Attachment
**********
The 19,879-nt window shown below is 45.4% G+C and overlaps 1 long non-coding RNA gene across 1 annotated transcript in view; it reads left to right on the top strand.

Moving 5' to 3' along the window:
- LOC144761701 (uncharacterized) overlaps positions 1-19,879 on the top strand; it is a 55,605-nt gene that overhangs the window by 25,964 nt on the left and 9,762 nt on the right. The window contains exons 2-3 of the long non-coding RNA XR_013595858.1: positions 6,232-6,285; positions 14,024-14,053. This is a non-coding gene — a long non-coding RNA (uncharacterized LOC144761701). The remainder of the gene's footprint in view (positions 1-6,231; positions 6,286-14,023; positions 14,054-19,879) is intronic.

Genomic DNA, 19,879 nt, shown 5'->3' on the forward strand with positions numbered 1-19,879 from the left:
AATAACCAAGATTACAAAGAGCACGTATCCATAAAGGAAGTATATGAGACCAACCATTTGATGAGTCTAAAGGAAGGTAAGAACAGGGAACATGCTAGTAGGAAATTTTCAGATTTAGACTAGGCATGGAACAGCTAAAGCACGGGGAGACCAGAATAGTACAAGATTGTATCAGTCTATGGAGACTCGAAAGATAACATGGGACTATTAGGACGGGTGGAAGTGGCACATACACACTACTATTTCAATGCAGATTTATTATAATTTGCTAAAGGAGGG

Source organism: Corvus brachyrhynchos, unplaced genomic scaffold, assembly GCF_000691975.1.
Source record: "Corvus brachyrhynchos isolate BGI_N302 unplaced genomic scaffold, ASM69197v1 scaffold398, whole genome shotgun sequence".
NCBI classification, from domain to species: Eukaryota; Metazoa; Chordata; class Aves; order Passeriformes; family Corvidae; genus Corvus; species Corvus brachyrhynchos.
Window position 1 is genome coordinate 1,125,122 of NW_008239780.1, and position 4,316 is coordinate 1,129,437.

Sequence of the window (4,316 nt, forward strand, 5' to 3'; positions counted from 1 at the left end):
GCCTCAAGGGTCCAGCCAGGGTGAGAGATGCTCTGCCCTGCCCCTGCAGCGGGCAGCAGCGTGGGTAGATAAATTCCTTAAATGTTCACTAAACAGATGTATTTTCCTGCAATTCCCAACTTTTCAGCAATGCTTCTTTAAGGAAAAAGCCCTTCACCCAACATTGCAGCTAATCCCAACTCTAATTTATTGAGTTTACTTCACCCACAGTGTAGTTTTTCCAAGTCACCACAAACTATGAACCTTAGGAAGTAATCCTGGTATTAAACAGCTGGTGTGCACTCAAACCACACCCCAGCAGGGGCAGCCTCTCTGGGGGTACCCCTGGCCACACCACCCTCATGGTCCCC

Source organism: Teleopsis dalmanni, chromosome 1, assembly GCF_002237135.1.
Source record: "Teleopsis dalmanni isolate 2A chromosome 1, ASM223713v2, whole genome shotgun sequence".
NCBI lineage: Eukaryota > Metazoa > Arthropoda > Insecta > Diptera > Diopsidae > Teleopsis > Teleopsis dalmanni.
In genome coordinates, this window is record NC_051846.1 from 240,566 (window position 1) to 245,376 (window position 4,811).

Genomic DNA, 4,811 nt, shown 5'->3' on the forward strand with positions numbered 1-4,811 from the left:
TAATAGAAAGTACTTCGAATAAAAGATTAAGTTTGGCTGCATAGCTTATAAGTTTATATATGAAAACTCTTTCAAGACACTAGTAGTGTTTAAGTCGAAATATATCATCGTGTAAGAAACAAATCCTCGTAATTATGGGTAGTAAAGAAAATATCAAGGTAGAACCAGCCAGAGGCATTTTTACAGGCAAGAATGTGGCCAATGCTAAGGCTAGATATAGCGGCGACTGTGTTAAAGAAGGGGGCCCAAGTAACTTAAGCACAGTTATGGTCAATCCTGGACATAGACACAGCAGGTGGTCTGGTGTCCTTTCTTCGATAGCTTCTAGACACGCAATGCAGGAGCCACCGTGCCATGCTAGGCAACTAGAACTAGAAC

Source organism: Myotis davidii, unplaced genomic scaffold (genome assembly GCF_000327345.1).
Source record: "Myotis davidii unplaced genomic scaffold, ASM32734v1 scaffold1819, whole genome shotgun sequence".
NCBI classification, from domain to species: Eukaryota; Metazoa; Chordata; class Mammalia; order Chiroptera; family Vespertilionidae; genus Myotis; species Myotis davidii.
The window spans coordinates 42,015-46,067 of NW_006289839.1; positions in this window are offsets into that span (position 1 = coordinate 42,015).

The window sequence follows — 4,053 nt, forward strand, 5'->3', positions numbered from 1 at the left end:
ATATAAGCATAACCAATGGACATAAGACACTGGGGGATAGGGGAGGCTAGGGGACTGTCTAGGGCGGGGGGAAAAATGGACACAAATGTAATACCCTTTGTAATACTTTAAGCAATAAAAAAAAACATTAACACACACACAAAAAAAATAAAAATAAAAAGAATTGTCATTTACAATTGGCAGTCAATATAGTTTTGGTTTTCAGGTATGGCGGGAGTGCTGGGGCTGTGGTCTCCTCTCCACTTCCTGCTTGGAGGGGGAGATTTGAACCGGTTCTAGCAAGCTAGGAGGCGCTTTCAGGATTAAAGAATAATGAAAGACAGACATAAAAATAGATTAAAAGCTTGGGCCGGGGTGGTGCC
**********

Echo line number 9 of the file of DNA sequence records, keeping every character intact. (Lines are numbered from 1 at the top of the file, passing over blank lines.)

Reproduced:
Window position 1 is genome coordinate 1,125,122 of NW_008239780.1, and position 4,316 is coordinate 1,129,437.